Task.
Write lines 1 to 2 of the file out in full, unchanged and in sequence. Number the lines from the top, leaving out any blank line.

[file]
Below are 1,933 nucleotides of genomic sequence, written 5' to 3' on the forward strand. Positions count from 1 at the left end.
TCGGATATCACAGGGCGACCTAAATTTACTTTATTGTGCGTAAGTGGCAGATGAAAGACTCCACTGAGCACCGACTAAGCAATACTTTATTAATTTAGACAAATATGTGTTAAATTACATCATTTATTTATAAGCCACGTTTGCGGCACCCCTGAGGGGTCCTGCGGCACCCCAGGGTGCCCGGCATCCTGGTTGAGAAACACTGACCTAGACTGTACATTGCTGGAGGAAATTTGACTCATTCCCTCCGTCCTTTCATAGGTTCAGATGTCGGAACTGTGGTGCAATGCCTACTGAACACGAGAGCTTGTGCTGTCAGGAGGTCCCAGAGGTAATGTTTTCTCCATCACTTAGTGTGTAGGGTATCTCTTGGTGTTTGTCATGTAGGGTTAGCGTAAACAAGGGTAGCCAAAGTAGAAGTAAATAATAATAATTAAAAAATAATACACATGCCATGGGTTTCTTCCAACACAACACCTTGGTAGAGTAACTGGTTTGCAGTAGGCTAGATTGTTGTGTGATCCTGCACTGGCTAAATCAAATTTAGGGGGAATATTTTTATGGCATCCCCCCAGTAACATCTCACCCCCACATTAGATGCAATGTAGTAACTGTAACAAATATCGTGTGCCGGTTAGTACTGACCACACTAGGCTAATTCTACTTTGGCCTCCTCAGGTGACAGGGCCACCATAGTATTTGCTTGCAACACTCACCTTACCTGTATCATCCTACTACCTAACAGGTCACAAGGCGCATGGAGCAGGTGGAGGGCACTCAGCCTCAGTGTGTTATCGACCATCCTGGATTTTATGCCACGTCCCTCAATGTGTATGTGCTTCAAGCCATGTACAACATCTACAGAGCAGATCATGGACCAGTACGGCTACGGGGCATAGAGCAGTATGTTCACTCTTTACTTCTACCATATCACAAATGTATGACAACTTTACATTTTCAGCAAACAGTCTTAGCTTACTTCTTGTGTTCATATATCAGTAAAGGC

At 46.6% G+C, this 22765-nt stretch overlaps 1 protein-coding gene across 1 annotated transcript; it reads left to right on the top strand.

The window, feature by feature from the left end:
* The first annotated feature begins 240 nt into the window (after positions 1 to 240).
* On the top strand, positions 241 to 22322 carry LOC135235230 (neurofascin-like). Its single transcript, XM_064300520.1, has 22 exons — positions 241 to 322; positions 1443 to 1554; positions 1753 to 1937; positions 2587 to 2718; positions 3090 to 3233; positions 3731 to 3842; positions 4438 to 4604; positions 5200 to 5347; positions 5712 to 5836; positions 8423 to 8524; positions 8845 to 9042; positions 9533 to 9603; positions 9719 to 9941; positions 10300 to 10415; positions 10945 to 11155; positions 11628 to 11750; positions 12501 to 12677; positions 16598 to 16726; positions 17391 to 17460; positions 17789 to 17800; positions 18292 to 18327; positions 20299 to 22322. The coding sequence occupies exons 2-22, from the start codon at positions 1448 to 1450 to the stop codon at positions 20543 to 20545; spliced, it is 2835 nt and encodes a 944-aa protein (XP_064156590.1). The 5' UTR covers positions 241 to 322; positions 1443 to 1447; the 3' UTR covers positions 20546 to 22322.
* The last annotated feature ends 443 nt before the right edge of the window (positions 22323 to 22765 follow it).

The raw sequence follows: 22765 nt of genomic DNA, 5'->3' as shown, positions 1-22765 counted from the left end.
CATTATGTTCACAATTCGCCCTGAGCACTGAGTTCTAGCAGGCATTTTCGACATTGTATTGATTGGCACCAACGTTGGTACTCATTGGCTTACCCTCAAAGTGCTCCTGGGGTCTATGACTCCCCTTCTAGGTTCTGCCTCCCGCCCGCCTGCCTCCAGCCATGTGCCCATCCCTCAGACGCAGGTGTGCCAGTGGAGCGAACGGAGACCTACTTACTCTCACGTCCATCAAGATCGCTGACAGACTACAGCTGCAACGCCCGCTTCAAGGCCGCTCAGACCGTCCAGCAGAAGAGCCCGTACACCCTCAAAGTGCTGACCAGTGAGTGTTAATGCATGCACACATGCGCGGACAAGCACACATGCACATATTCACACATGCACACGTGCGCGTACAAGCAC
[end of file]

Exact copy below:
Below are 1,933 nucleotides of genomic sequence, written 5' to 3' on the forward strand. Positions count from 1 at the left end.
TCGGATATCACAGGGCGACCTAAATTTACTTTATTGTGCGTAAGTGGCAGATGAAAGACTCCACTGAGCACCGACTAAGCAATACTTTATTAATTTAGACAAATATGTGTTAAATTACATCATTTATTTATAAGCCACGTTTGCGGCACCCCTGAGGGGTCCTGCGGCACCCCAGGGTGCCCGGCATCCTGGTTGAGAAACACTGACCTAGACTGTACATTGCTGGAGGAAATTTGACTCATTCCCTCCGTCCTTTCATAGGTTCAGATGTCGGAACTGTGGTGCAATGCCTACTGAACACGAGAGCTTGTGCTGTCAGGAGGTCCCAGAGGTAATGTTTTCTCCATCACTTAGTGTGTAGGGTATCTCTTGGTGTTTGTCATGTAGGGTTAGCGTAAACAAGGGTAGCCAAAGTAGAAGTAAATAATAATAATTAAAAAATAATACACATGCCATGGGTTTCTTCCAACACAACACCTTGGTAGAGTAACTGGTTTGCAGTAGGCTAGATTGTTGTGTGATCCTGCACTGGCTAAATCAAATTTAGGGGGAATATTTTTATGGCATCCCCCCAGTAACATCTCACCCCCACATTAGATGCAATGTAGTAACTGTAACAAATATCGTGTGCCGGTTAGTACTGACCACACTAGGCTAATTCTACTTTGGCCTCCTCAGGTGACAGGGCCACCATAGTATTTGCTTGCAACACTCACCTTACCTGTATCATCCTACTACCTAACAGGTCACAAGGCGCATGGAGCAGGTGGAGGGCACTCAGCCTCAGTGTGTTATCGACCATCCTGGATTTTATGCCACGTCCCTCAATGTGTATGTGCTTCAAGCCATGTACAACATCTACAGAGCAGATCATGGACCAGTACGGCTACGGGGCATAGAGCAGTATGTTCACTCTTTACTTCTACCATATCACAAATGTATGACAACTTTACATTTTCAGCAAACAGTCTTAGCTTACTTCTTGTGTTCATATATCAGTAAAGGC